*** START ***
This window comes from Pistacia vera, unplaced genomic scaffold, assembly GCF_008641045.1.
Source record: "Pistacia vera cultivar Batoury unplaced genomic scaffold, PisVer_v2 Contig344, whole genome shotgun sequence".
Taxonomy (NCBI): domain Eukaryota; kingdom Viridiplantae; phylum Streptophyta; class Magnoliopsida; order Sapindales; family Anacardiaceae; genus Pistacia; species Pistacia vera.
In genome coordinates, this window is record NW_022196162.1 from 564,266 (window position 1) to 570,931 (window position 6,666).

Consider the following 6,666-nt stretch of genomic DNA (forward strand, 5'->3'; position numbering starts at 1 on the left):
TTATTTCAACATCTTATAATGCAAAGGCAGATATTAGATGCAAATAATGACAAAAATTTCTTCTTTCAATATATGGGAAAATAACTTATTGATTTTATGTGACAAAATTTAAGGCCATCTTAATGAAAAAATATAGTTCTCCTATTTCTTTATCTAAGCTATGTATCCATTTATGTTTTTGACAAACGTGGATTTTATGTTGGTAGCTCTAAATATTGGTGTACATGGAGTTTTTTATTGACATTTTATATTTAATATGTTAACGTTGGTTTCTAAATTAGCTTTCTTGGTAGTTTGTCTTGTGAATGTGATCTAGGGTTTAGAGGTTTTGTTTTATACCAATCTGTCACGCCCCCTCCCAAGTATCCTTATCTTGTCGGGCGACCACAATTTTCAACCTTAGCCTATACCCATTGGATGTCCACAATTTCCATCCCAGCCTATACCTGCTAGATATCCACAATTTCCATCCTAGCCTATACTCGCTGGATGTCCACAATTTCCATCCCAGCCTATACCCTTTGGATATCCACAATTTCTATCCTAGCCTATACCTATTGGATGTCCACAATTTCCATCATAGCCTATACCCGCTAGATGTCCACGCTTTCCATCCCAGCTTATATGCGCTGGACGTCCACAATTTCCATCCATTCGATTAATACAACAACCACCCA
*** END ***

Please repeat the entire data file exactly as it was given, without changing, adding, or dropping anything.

This window comes from Pistacia vera, unplaced genomic scaffold, assembly GCF_008641045.1.
Source record: "Pistacia vera cultivar Batoury unplaced genomic scaffold, PisVer_v2 Contig344, whole genome shotgun sequence".
Taxonomy (NCBI): domain Eukaryota; kingdom Viridiplantae; phylum Streptophyta; class Magnoliopsida; order Sapindales; family Anacardiaceae; genus Pistacia; species Pistacia vera.
In genome coordinates, this window is record NW_022196162.1 from 564,266 (window position 1) to 570,931 (window position 6,666).

Consider the following 6,666-nt stretch of genomic DNA (forward strand, 5'->3'; position numbering starts at 1 on the left):
TTATTTCAACATCTTATAATGCAAAGGCAGATATTAGATGCAAATAATGACAAAAATTTCTTCTTTCAATATATGGGAAAATAACTTATTGATTTTATGTGACAAAATTTAAGGCCATCTTAATGAAAAAATATAGTTCTCCTATTTCTTTATCTAAGCTATGTATCCATTTATGTTTTTGACAAACGTGGATTTTATGTTGGTAGCTCTAAATATTGGTGTACATGGAGTTTTTTATTGACATTTTATATTTAATATGTTAACGTTGGTTTCTAAATTAGCTTTCTTGGTAGTTTGTCTTGTGAATGTGATCTAGGGTTTAGAGGTTTTGTTTTATACCAATCTGTCACGCCCCCTCCCAAGTATCCTTATCTTGTCGGGCGACCACAATTTTCAACCTTAGCCTATACCCATTGGATGTCCACAATTTCCATCCCAGCCTATACCTGCTAGATATCCACAATTTCCATCCTAGCCTATACTCGCTGGATGTCCACAATTTCCATCCCAGCCTATACCCTTTGGATATCCACAATTTCTATCCTAGCCTATACCTATTGGATGTCCACAATTTCCATCATAGCCTATACCCGCTAGATGTCCACGCTTTCCATCCCAGCTTATATGCGCTGGACGTCCACAATTTCCATCCATTCGATTAATACAACAACCACCCA